Earlier this year we lost a valued colleague and outstanding scientist, when Dr Andy Sims died as a result of melanoma in May 2021. Andy led a research team at the Institute of Cancer and Genetics at the University of Edinburgh where he took on the challenge of trying to make sense of the enormous amounts of data that are now generated about the genetic make-up of our cancers. His Applied Bioinformatics of Cancer group covered a broad spectrum of projects looking at the data behind how known risk factors and preventative interventions for cancer actually impart their effects on the population, and how we treat patients to ensure the best possible outcomes. Andy was passionate about helping biologists to understand computers and equally about getting computational experts interested in biology. In this he excelled – he was an excellent collaborator, patient and generous with his time, and his positivity and enthusiasm were inspirational.
Andy graduated from the University of Edinburgh with a BSc (Hons) in Biological Sciences after which his early career focused on bacteria from Antarctica, viral diagnostics and trying to better understand the secretory pathway in filamentous fungi to improve yields of useful proteins at a biotech company in the US. Following his PhD he developed an interest in breast cancer while at the Paterson Institute for Cancer Research at the Christie Hospital in Manchester. He continued his research in breast cancer when he moved back to Edinburgh in 2008 to establish his own research group at the Edinburgh Cancer Research UK Centre. Over time his expertise and willingness to help others meant that he provided support for many people at all stages of their career working in several different disease areas. Andy sat on the Breast Cancer Now Scientific Advisory Board from 2013 to 2017 and dedicated time to reviewing research proposals and making recommendations for funding, while also helping with their fund-raising activities.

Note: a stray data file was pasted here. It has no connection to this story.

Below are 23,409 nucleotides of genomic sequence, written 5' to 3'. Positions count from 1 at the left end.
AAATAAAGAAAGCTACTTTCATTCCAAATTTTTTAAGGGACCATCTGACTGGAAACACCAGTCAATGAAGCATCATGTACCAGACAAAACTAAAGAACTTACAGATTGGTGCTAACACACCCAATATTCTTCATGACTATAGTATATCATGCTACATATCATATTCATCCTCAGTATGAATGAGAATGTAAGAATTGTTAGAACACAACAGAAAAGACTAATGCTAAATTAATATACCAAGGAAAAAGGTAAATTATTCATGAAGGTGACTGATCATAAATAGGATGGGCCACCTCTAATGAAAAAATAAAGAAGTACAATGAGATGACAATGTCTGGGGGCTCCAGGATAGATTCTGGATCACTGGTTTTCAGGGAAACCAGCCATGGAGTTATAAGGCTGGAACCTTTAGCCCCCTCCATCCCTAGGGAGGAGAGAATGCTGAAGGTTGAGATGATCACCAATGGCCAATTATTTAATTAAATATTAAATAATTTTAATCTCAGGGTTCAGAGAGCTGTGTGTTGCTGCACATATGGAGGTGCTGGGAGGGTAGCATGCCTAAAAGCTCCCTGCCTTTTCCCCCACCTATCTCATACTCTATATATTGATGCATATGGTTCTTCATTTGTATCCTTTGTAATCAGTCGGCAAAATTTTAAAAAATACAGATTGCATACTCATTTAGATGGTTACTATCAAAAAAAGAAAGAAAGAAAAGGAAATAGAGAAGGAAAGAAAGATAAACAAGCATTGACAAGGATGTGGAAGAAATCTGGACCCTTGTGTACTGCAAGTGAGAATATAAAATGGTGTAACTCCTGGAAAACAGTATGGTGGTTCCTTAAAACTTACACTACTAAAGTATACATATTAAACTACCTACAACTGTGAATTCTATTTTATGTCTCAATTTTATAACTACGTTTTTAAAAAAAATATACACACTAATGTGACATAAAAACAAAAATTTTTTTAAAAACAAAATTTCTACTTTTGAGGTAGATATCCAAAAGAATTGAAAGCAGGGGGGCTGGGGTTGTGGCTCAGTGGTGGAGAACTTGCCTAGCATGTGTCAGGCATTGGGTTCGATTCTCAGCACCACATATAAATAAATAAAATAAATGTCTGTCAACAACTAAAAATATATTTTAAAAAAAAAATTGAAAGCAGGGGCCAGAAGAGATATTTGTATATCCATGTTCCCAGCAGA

In 2019 he became Director of Taught Education and Learning at the Institute of Genetics and Cancer which reflected his desire to support and mentor young up and coming scientists. His ability to encourage and enthuse his students was a wonderful quality that many can only aspire to. He also devoted time to inspire future scientists by speaking to school students, and to educating and raising awareness of cancer by hosting tours of the lab, including a tour for a patient advocate group from LBCUK in 2019 which was enjoyed by all.
Andy was honoured with a College of Medicine and Veterinary Medicine’s Head of College Staff Recognition Award for Exceptional Service in 2021 in appreciation and celebration of his outstanding contribution not only to cancer research, but also to student teaching and mentoring, and his outreach activities.
His death is a huge loss not only to the breast cancer community – he will be greatly missed by his family and friends, University colleagues and the wider cancer research community. His legacy will endure through his research achievements and through all of us who have benefited from knowing him. He will be remembered fondly and his great smile will always be with us.